I asked Iris what she meant by trust. There's trusting someone's sentiment, that he wants the best for you and he'll always act in a manner consistent with that. There's trusting someone's judgment, that the decisions she makes are sound. There's trusting someone to show up, to be fully in the relationship. There's trusting the person you love to know what's best for him.

As we talked them through, we concluded that all these forms of trust play a role in love depending on the nature of the specific love relationship. In particular, to have a successful relationship with a partner requires that you trust in all these ways and that you actively invest in growing that trust.

Corollary: To Love is to be Trustworthy
To love generally we flip things around: we become actively trustworthy in all dimensions.

Love is Excited
The next thing that Iris brought up was being excited to be together, really enjoying one another. She talked about never wanting to be in a relationship where her partner wasn't excited to be with her.

Being excited to be with someone is something that we often associate with the beginning stages of falling in love, something that diminishes over time. However, to love someone involves actively maintaining and growing excitement and enthusiasm for being together.

Note, the excitement to be together might be inspired by something not at all exciting in the general sense, e.g., excited to just go home, sit on the couch and drink coffee together.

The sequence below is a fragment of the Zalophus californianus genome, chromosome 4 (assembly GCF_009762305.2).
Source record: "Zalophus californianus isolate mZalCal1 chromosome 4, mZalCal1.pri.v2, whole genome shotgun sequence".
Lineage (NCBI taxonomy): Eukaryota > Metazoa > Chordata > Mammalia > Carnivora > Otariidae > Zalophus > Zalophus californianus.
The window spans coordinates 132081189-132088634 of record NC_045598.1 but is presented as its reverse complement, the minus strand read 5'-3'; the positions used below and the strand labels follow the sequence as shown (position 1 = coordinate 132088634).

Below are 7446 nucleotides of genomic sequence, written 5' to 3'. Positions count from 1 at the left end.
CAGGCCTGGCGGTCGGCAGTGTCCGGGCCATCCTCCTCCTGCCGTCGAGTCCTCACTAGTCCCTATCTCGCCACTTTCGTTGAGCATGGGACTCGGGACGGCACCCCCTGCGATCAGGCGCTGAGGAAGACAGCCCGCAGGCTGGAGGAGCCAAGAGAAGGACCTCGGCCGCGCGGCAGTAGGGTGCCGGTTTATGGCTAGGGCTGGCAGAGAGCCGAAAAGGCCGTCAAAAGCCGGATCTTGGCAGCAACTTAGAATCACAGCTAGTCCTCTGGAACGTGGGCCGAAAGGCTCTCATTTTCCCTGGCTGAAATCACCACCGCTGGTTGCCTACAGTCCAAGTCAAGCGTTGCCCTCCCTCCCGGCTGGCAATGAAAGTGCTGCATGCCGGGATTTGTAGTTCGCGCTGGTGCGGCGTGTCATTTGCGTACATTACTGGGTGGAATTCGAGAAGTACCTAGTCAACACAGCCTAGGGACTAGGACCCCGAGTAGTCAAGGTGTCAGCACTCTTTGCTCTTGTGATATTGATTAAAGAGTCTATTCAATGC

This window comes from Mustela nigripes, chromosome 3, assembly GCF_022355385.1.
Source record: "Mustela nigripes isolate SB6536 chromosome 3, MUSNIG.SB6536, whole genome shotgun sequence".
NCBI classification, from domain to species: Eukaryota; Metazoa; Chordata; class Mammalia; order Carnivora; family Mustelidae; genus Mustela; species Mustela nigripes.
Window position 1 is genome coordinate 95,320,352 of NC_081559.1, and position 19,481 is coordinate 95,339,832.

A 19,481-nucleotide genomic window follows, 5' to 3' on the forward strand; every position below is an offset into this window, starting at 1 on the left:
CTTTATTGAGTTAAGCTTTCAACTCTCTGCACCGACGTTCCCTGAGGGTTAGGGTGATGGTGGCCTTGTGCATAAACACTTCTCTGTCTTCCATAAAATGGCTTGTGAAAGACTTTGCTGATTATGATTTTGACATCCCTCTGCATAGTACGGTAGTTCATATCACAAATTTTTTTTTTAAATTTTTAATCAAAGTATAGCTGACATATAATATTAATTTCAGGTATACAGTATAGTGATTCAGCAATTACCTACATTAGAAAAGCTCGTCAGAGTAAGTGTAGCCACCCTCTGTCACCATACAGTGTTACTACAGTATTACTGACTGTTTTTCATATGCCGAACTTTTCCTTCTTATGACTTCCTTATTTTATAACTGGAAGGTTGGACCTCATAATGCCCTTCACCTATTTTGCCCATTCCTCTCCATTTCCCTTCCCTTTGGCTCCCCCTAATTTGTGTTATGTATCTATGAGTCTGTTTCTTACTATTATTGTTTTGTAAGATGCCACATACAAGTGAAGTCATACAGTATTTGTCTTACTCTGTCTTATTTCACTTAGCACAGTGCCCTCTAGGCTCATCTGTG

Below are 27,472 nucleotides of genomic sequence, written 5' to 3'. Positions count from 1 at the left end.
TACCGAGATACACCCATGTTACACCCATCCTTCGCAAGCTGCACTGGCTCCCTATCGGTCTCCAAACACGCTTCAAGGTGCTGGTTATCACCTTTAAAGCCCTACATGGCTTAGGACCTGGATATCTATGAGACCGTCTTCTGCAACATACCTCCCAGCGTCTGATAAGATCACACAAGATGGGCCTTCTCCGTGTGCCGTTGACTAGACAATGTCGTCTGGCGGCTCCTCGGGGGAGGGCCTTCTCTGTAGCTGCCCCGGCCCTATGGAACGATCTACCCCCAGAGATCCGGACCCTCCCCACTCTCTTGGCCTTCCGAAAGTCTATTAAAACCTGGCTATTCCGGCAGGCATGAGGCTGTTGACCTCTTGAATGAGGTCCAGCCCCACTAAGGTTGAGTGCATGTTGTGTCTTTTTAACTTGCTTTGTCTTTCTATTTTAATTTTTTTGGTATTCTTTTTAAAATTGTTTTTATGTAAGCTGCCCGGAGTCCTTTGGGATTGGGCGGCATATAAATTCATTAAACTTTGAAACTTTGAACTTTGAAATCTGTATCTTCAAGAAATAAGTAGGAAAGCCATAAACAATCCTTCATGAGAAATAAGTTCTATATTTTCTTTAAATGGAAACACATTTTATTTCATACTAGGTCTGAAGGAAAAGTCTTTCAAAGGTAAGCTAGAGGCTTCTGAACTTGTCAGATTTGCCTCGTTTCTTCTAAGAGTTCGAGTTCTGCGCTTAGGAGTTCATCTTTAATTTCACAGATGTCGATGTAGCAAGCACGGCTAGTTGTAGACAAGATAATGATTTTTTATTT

Love is Affectionate
The next aspect of love that Iris brought up was affection. When we love someone, we actively feel and demonstrate affection. Affection is another aspect of loving that many of us view as it's there or it's not. However, when we actively love, we actively foster affection simply by paying attention to doing so. For example, whenever we see one of our lover's little quirks, we can view it negatively, positively or indifferently. To build affection, we actively place them into the positive category.

Demonstrating affection is super easy, yet we often forget to do so. Maybe an affection alarm clock?

Love is Respectful
A key indicator that a relationship is not going to work is one or both partners showing disdain for the other. It might be a rolling of the eyes when the other speaks. It might be cutting remarks and criticism.

When we love, we actively respect and build respect for the person loved.

Love Does Not Judge
Love Judges Positively

At first, I thought that love does not judge, but that doesn't cut it. Love judges positively. Love believes absolutely the best about the person loved.